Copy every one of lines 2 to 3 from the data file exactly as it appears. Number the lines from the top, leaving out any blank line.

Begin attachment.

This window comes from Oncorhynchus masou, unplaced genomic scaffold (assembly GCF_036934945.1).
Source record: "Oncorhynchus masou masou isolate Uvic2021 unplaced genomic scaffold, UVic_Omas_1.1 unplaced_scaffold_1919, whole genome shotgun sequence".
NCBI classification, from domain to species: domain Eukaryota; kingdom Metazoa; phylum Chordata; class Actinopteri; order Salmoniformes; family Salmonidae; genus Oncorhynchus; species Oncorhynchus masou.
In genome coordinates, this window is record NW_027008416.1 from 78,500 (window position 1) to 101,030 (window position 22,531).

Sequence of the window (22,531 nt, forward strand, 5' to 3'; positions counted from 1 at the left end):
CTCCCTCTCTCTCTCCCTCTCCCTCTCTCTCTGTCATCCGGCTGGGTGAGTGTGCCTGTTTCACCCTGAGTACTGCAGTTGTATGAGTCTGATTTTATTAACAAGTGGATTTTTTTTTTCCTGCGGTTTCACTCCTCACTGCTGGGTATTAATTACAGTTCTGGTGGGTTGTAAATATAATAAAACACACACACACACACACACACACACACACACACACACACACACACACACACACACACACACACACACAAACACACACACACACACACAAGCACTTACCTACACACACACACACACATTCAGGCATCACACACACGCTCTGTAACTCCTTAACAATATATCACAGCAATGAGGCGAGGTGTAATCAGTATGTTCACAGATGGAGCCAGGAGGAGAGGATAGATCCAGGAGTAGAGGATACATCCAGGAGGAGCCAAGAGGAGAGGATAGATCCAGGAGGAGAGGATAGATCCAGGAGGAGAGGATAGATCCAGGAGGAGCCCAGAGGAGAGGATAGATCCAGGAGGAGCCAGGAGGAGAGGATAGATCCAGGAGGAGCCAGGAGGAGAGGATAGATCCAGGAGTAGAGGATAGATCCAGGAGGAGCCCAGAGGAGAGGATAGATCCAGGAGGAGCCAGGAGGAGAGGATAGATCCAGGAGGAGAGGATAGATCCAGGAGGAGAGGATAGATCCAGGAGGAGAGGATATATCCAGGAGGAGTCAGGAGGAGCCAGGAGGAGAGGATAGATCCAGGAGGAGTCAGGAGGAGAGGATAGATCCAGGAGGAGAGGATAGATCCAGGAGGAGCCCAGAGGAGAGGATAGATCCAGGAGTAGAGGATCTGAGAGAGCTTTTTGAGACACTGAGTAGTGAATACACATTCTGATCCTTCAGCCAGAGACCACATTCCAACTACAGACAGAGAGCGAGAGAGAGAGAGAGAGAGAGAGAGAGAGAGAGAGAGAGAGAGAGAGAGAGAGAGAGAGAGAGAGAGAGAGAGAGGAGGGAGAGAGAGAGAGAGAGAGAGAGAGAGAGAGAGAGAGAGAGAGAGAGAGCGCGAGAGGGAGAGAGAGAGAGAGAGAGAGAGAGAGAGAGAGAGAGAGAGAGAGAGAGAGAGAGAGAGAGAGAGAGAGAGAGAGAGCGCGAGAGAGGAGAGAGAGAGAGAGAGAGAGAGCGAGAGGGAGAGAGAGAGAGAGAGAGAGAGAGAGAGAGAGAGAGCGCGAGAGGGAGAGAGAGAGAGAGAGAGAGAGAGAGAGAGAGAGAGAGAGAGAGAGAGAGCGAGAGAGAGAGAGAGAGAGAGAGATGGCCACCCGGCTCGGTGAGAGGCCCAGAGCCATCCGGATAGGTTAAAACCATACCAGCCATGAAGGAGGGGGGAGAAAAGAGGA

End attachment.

Source record: "Oncorhynchus masou masou isolate Uvic2021 unplaced genomic scaffold, UVic_Omas_1.1 unplaced_scaffold_1919, whole genome shotgun sequence".
NCBI classification, from domain to species: domain Eukaryota; kingdom Metazoa; phylum Chordata; class Actinopteri; order Salmoniformes; family Salmonidae; genus Oncorhynchus; species Oncorhynchus masou.